I loved this book. I read the book in one day because I did not put it down. It was a very emotional book for me. It's really the story of damaged people and the damage they do unknowingly to others. I also reveiwed this book on librarything.
(reviewed 22 days after purchase)
Jamie Hardy reviewed on May 23, 2011

A contemporary tragedy, Guardian of Eden, is the tale of Garrett Anthony, 17 years old and burdened with being the sole responsible member of his family. A neglectful mother with a history of substance abuse and relationships with abusive men have taught Garrett not only how to keep himself alive but also to care for his young half-sister Eden.

Over time we witness Garrett’s growth into a young man who is trying to overcome all the childhood neglect and abuse while still caring for the now 11 year old Eden. While Garrett still struggles with issues of anger and fear of abandonment his priority is young Eden and caring for her. In counseling, his mother is apparently reformed and happily married, life is beginning to look good to young Garrett. When he finally begins to relax and notice things and people around him he meets beautiful, young Madison McPhee.

Now things begin to become more complicated as issues of race, class and status are introduced to the mix. You see, Ms. McPhee is not only wealthy and white, she is the daughter of an aspirant to the Presidency. Garrett feels inadequate and the relationship suffers because Madison also has trepidations about introducing the young man she loves to her father. Eden, fearing the loss of her brother, begins to act out. The repercussions resound throughout the remainder of the novel.

There is a lot to admire in this novel and I would like to thank the author for the complimentary copy to read and review. Overall, it was a good reading experience. The characters were well drawn but I thought that so many sub-plots, while it kept things moving, detracted from exploring more detail in other relationships like Madison’s relationship with her father, and the relationship between Holly and Corbin. What could have been lacking that made a man with no prior history of his acts suddenly become a predator? In some ways it felt implied that once he got internationally recognized he became less morally sound. While I wasn’t stunned by the revelation it didn’t feel as genuine as it could have.
(reviewed 26 days after purchase)
Brandi C reviewed on May 22, 2011
(no rating)
This novel describes the life of Garrett, a boy who has had a troubled life. While his mother suffered from alcoholism, he had to take care of his younger sister, Eden. As they grow older, his mother overcomes her addiction and marries Corbin, a photographer. Just as Garrett finds happiness with lover Maddie, Eden becomes consistently more anxious as time goes on. When Garrett discovers the cause, he takes matters into his own hands.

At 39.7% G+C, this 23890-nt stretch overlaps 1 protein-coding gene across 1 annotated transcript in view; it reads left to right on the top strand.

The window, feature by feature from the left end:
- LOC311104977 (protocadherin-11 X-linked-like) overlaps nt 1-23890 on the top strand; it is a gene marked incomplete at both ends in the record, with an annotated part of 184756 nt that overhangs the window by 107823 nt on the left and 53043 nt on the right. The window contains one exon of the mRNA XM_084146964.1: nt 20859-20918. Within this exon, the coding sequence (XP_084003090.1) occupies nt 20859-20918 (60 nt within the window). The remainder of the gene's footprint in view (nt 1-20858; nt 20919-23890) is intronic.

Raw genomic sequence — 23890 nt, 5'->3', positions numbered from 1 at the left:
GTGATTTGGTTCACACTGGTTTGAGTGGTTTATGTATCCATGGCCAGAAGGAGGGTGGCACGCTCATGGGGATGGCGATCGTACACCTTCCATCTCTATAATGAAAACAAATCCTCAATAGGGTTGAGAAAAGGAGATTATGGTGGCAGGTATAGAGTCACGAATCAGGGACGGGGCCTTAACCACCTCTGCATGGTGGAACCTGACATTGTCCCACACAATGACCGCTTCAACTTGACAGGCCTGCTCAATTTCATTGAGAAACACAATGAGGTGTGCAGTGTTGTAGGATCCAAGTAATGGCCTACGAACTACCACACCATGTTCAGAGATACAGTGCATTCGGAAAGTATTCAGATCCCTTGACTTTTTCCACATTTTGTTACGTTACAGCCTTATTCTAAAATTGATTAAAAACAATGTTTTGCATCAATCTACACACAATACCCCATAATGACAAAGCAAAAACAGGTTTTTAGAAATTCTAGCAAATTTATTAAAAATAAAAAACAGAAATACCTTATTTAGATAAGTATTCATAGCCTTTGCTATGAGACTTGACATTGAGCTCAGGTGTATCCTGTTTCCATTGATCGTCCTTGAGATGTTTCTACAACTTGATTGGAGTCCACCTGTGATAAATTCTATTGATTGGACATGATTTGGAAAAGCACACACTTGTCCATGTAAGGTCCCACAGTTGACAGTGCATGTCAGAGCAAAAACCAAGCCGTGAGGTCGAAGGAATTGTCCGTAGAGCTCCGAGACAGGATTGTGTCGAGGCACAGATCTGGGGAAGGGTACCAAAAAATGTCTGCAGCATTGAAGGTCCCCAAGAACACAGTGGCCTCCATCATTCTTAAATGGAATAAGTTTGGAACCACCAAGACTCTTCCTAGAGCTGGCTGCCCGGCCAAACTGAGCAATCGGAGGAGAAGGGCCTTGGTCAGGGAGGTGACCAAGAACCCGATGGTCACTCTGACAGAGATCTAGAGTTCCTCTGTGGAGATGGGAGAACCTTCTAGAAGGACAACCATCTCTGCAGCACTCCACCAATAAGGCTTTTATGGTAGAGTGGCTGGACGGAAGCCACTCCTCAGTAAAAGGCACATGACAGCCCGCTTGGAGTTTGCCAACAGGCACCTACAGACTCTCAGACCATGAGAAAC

This novel was quite good. What I received was in need of some editing, as there were some grammatical and punctuational mistakes, though this was easily overlooked. While the story line was interesting, the writing seemed a bit forced. I'm sure this could also be fixed with editing. Overall, a good novel, and one I would recommend
(reviewed 26 days after purchase)
Maria reviewed on May 21, 2011

Guardian of Eden by Leslie Dubois is a gritty, raw tale of a young boy, Garrett Anthony, taking care of his baby half-sister while his mother leaves them for days at a time - doing anything he can to feed her. He doesn't want to go back to living in foster homes like before. Things improve, he even gets a scholarship to a prestigious private school where he meets his girlfriend, the daughter of a Senator. But then he finds out his twelve year old sister was raped and he knows who did it...what will he do?

This was a gripping book, I connected quickly with Garrett and kept rooting for things to get better for him. Ms. Dubois did an excellent job creating the characters, they all had distinct personalities with good and bad qualities. The story flowed smoothly and I never got bored.

If you have a really soft heart, this book isn't for you, or you'll be crying through it. There's a lot of drama and trying times, interspersed with just enough happiness to keep you hooked. I can't say I loved the ending, but give it a read and see for yourself.

*Disclaimer: I received this book for free from the author. I was not required to write a positive review.
(reviewed 25 days after purchase)